Subscribe To The Original Aladdin Has Flaws The New Movie Will Need To Deal With Updates
Disney’s upcoming line-up resembles quite a few titles that stood on my childhood shelf of movies and didn’t collect dust for long, namely 1992’s Aladdin. Between the catchy songs, Robin Williams’ iconic performance and the fun, animated, magical world, I know I’m not the only one who couldn’t stop watching the Disney classic over the years and even noticed a few scratches in the magic lamp upon repeated viewings.
Enter the new live-action Aladdin remake coming in May. Yes, I’ve already been burned before by the uninspired 2016 Beauty and the Beast release but here I am getting excited about what’s to come from the House of Mouse’s new take on the beloved animated film. While Will Smith’s Blue Genie scared me for a minute there with his first CGI reveal, the most recent full trailer sold me on just being a kid for a couple hours and giving it a good shot. But, there are some glaring issues from the original that the upcoming musical has a chance to fix. Let’s talk them through:
What Culture Is Aladdin Depicting?
So we know Aladdin lives in Agrabah, the “city of mystery” and it has some Middle Eastern flavor to it, but that’s about it. Since it’s a fairytale complete with magic carpet rides and a monkey who turns into a cute elephant who wears a vest and little hat, does it really matter where Aladdin takes place? You bet it does! Even if the movie runs with maintaining Agrabah as a completely fictional hodgepodge of Arabic and Indian cultures, as the original did, it needs to set this up in some way if it wants to dodge coming off as culturally insensitive.
Think about how Black Panther’s Wakanda worked: it’s a completely fictional depiction of a country in Africa, but it’s been celebrated especially for how it empowered African cultures and uniquely represented them. The live-action version of this fun Disney musical would be a great opportunity to do this for Middle Eastern cultures, which are also significantly underrepresented in Hollywood.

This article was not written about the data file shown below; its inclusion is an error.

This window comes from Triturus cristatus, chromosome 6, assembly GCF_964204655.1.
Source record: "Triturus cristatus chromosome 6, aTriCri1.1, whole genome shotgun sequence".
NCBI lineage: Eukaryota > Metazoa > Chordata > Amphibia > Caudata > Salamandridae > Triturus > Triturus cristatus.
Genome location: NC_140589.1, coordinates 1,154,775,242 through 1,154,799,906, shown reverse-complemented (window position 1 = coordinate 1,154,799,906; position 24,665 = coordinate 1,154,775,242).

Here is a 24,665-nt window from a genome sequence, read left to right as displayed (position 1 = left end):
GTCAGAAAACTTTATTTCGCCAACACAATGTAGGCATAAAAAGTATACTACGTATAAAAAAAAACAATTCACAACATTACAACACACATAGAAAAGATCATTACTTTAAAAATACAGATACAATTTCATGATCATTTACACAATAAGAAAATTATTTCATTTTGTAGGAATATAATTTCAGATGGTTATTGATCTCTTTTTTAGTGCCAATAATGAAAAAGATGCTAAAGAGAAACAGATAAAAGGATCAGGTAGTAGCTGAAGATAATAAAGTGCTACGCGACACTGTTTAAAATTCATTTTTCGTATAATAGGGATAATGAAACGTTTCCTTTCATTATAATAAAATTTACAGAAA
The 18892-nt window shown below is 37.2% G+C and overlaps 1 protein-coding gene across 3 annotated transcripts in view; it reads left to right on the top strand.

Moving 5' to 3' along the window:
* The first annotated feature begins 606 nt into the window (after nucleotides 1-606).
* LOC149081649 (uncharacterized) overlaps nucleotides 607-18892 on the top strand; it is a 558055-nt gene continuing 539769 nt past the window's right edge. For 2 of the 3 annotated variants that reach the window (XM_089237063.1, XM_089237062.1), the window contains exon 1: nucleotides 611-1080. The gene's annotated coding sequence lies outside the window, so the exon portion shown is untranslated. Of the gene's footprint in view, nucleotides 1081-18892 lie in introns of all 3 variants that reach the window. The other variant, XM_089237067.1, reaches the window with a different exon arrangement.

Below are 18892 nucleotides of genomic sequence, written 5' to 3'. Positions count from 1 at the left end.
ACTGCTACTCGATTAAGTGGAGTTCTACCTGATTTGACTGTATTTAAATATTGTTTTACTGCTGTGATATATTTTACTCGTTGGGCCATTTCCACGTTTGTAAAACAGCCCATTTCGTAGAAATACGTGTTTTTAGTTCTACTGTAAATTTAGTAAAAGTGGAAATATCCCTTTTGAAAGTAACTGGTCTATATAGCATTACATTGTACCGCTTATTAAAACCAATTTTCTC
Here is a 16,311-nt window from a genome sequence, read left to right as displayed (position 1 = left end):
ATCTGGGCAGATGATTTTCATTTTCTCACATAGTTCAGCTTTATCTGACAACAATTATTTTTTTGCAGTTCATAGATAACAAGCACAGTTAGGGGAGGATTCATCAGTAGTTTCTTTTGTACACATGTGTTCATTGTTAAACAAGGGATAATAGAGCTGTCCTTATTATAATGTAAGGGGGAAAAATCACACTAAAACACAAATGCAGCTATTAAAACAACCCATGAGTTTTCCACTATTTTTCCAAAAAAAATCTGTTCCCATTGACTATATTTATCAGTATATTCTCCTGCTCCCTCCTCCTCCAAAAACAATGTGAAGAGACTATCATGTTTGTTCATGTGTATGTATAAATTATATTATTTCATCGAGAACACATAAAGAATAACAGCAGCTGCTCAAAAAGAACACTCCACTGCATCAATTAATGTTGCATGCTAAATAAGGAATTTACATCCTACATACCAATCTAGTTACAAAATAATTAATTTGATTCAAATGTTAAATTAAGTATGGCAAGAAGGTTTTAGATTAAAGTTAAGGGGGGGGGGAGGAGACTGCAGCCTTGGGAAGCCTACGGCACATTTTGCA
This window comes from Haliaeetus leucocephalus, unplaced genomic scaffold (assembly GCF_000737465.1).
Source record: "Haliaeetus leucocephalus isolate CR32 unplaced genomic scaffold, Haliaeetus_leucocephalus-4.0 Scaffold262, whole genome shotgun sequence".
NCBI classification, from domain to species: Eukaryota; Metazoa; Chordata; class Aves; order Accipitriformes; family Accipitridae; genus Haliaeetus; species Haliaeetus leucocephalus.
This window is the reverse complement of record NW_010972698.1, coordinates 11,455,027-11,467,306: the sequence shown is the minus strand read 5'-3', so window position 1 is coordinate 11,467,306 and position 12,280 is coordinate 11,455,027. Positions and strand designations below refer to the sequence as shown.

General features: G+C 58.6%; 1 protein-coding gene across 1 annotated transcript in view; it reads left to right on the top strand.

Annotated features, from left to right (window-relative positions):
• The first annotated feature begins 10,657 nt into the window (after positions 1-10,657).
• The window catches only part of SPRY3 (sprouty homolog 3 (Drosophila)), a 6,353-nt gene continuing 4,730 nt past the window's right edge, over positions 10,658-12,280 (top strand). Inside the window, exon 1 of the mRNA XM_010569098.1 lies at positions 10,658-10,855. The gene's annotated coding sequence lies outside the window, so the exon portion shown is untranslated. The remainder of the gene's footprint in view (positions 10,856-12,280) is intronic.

Aladdin derives a lot of themes from the 18th century Middle Eastern famed book of folk tales, The Arabian Nights. Paying a bit of homage and putting a bit more effort into portraying the culture the story is based on would be a great step forward for the next iteration of the movie and add some more depth to the story Disney started. The studio has vastly improved its portrayal of a variety of cultures, even from the ‘90s to today, and I hope they show this off a bit in addition to being as accessible to audiences as the animated movie was.
The Blue Genie Is The Whole Show
Let’s face it, without Robin Williams’ incredibly energetic and lovable performance as the Blue Genie in Aladdin, it just wouldn’t be as highly regarded by audiences as it still is today. The Genie is an absolute scene stealer who is the heart, comedic relief and sidekick of the movie all at once. Williams absolutely carried that movie, and even improved many of his scenes by improvising comedic bits for the character. Don’t get me wrong, in the context of the animated classic this certainly worked in favor of Disney and is where the movie’s most memorable strengths lie (besides a few outdated references).